Latent Tuberculosis Infection Beliefs and Testing and Treatment Health Behaviors Amongst Non-US-Born South Asians in New Jersey: A Cross-Sectional Community Survey
Latent tuberculosis infection (LTBI) remains a problem in the United States as reactivation leads to active TB disease particularly in persons with risk factors. The objective of this study is to assess the knowledge, attitudes and health behaviors related to testing and treatment of LTBI among non-US-born South Asians (SA) in New Jersey (NJ). A cross-sectional, community-based survey was the primary tool for gathering data. Eligibility criteria included being at least 18 years of age, self-identifying as SA, verbal consent for participation, and birth in a high TB endemic country. A hardcopy survey was distributed at local South Asian health fairs. The survey included questions about demographics, knowledge, beliefs on TB, and health behaviors (testing and treatment). Descriptive statistics were performed for all survey responses. Logistic regression models were constructed to assess the association of characteristics/beliefs and study outcomes. The survey sample size included 387 respondents. A total of 197 (54%) of respondents reported ever been tested for TB. Those who were tested for TB were generally younger, had higher educational levels, higher household incomes, and were more likely to have health insurance than those not ever tested for TB. Significantly more respondents who self-reported ever been tested for TB believed that TB was very or extremely serious (71.1% vs. 56.2%, p = 0.004). Also, significantly more respondents who self-reported ever been tested for TB believed that it was important to get tested (91.2% vs. 63.3%, p < 0.001). The survey analysis concluded that high-risk SA residents in NJ demonstrated a low rate of testing for TB.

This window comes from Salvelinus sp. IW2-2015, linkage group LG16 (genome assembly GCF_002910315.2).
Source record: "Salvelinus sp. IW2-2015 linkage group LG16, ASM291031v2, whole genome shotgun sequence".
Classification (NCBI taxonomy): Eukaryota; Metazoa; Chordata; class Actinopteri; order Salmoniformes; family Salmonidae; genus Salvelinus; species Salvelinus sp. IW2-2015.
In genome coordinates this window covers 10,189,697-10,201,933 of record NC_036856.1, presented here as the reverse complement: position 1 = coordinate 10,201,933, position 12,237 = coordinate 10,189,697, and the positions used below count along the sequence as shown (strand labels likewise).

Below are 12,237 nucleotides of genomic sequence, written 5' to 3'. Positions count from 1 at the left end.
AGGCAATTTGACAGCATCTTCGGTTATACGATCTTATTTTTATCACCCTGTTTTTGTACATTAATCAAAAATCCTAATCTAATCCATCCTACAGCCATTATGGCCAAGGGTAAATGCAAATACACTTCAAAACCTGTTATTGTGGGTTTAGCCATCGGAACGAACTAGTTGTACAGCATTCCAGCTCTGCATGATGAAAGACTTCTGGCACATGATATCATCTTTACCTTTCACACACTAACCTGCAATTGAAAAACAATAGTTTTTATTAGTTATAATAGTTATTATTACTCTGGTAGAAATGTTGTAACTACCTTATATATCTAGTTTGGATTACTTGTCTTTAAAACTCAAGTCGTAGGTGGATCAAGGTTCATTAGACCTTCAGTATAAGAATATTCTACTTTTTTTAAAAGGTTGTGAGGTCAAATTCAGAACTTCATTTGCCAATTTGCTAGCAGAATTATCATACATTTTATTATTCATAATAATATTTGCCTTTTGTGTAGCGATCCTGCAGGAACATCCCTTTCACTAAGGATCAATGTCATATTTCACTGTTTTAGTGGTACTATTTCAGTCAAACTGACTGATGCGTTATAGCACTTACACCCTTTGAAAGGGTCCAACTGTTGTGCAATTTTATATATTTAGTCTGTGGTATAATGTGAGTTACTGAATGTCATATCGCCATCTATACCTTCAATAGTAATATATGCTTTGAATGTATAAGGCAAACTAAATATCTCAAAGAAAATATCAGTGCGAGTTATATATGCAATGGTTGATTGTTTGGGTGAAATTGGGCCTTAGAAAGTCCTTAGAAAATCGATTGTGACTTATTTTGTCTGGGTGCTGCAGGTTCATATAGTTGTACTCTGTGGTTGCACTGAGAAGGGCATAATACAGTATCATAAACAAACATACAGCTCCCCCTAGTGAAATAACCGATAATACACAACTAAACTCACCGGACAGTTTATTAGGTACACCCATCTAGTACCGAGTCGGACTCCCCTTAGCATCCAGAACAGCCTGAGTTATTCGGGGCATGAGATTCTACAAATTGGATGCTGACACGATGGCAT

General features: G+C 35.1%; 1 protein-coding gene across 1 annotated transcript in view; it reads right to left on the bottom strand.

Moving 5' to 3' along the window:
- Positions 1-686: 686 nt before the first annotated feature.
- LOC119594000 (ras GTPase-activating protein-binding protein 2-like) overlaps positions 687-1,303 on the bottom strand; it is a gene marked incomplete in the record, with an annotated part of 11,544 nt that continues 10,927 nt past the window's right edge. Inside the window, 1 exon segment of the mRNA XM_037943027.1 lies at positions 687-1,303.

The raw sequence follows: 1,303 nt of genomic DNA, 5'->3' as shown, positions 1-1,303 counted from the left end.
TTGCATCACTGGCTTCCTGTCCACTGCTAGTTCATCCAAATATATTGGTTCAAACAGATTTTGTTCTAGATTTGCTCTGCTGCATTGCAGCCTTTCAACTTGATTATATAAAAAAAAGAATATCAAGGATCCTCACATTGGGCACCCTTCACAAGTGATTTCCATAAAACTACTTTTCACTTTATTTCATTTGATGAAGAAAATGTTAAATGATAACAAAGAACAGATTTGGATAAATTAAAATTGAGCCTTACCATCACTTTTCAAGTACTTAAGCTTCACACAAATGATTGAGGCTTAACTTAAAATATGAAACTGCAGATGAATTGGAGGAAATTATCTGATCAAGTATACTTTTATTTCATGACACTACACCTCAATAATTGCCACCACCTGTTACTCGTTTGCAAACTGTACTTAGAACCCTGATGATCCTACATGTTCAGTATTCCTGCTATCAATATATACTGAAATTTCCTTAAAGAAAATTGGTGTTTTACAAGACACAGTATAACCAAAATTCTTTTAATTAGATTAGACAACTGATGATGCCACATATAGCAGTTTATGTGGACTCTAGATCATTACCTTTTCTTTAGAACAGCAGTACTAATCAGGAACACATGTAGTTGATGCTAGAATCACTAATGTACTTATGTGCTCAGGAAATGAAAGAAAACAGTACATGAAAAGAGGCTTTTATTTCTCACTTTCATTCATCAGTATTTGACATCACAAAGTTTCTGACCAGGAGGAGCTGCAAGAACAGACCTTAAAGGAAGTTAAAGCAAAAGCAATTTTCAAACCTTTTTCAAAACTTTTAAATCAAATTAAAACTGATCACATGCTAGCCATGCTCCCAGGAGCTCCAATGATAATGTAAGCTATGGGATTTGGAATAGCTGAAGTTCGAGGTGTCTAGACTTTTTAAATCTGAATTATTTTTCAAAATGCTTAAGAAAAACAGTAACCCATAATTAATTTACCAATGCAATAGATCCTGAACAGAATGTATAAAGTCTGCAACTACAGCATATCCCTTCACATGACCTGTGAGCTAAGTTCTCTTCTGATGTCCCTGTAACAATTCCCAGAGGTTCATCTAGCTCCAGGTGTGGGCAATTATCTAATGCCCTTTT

KeywordsLatent tuberculosis South Asian LTBI testing LTBI treatment Health beliefs Health behaviors
We would like to acknowledge the support of the Middlesex County Department of Health, the students and personnel of the South Asian Total Health Initiative (SATHI) at Rutgers, The University of New Jersey and St. Peter’s University Hospital, and Dr. Elizabeth Marshall from Rutgers School of Public Health.
Compliance with Ethical Standards
Conflict of interest
The authors have no conflicts of interest to report relevant to this publication.
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